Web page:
Patricia Somorcurcio, originally from Peru, has resided in Hartford for over a decade. She has a 4-year-old daughter diagnosed with stage one autism, who attends a special needs speech and behavior therapy program.
Somorcurcio expressed the challenge of finding a program that accepts Husky, as many providers are reluctant to work with state insurance.
“There are not many places that accept state insurance. Some don’t even accept private insurance and expect families to pay out of pocket for each session,” Somorcurcio said. “I pay approximately $500 a month and I believe these programs should be free for children.”
Somorcurcio said she has noticed a high demand among special needs families seeking affordable programs and resources for their children.
“I think there should be complete programs focused on behavior and speech therapy that is not divided,” Somorcurcio said. “There should be more state programs because they are not enough due to the great demand.”
Late last year, Gov. Ned Lamont’s Blue Ribbon Panel on Child Care unveiled a five-year strategic plan prioritizing equitable access to early care and education, focusing on equity, quality, affordability, provider stability and community input.
Lauren Ruth, researcher at the nonprofit CT Voices for Children, emphasizes that their research could be used to strengthen the plan’s recommendations to lessen the burden on working and immigrant families, as well as low-paid caregivers.
“Helping early childhood educators develop the knowledge that they need to support children who have developing special needs is really important. Para-educators also deserve a dignified wage that acknowledges the time that they spend during the day doing the work they do,” Ruth said.
CT Voices for Children’s latest report highlights the critical need for a robust early care and education (ECE) system, citing access, affordability, and quality challenges. The report found that Connecticut continues to have persistent issues, particularly impacting women of color, affecting parents’ productivity and children’s education.
Connecticut’s high child care costs rank third highest nationally, posing a barrier. Addressing gaps for 45,730 Connecticut children is crucial, the nonprofit said, costing the state between $1.3 and $1.9 billion annually, disproportionately affecting marginalized families and hindering parental career advancement.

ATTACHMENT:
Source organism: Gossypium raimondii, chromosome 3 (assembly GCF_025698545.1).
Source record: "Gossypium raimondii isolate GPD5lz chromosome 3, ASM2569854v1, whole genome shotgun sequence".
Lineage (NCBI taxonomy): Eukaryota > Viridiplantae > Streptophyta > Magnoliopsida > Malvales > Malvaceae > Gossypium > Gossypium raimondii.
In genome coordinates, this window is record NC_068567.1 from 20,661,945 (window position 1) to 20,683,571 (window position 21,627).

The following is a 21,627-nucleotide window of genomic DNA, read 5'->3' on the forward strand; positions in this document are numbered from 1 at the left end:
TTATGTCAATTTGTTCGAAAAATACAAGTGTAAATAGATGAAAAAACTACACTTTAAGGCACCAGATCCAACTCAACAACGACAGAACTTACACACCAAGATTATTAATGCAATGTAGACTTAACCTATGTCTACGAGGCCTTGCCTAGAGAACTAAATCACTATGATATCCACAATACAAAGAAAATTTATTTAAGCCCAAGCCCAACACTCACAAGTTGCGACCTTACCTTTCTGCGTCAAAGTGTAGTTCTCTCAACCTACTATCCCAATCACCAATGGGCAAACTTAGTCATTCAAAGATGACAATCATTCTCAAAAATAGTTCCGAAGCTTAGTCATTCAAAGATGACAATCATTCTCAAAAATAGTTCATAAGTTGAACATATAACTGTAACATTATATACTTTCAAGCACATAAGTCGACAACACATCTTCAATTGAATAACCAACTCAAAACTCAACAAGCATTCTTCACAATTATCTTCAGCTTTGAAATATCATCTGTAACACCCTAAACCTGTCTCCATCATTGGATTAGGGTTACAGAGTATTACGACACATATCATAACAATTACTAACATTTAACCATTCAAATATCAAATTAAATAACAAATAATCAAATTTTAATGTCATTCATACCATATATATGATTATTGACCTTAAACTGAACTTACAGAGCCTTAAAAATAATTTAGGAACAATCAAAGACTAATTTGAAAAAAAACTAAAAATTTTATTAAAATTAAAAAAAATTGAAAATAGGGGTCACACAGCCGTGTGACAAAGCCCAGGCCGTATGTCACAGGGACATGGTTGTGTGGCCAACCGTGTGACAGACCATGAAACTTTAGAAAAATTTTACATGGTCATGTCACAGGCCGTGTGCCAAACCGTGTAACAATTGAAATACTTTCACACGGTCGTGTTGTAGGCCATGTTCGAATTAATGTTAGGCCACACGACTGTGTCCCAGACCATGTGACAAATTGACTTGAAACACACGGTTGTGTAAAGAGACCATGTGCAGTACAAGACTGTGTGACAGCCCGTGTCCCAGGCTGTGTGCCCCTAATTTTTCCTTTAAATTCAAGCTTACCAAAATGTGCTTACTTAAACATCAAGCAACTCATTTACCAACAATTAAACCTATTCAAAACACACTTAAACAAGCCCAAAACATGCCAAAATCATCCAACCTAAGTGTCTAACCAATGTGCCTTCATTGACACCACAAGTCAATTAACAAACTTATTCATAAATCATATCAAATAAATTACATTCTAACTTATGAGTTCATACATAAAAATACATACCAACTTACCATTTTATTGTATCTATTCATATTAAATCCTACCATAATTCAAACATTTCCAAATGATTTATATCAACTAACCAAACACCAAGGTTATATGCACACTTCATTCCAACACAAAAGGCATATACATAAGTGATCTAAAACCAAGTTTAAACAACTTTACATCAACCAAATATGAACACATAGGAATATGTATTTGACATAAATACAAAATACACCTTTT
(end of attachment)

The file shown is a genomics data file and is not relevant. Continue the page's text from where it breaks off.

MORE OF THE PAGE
Advocates say if the state follows their recommendations, government spending, projected at $716 million by 2023, is considered wise. CT Voices for Children estimated it would prevent losses of $860 per working parent.
The study also highlights staff shortages, supply issues, and financial strains that impact child care providers, exacerbated by the end of COVID-era federal aid. The Care 4 Kids family co-pay adds to the challenges faced by child care providers, prompting them to operate at a loss. These facilities rely on subsidies that may not cover actual costs, emphasizing the need for a comprehensive, sustainable solution.
CT Voices suggests that their Universal Funding (UF) of child care proposal be adopted by early 2025, in order to meet aims to improve workforce conditions, align licensure requirements and support professional development.
Initiatives include stipends, subsidies, and grants to address workforce needs and enhance childcare access. Strategies focus on benefits cliffs, subsidy regulations alignment, infant and toddler care expansion, and organizational support. The plan underscores accountability, parental engagement and flexible fiscal models for phased investments and business engagement.
“It’s going to be our elected officials who ultimately decide and agree that, as essential infrastructure, early care, and education should be funded as such,” Emily Byrne, executive director of CT Voices, said. “Our ultimate aim is for universal access to affordable high-quality early care and education.”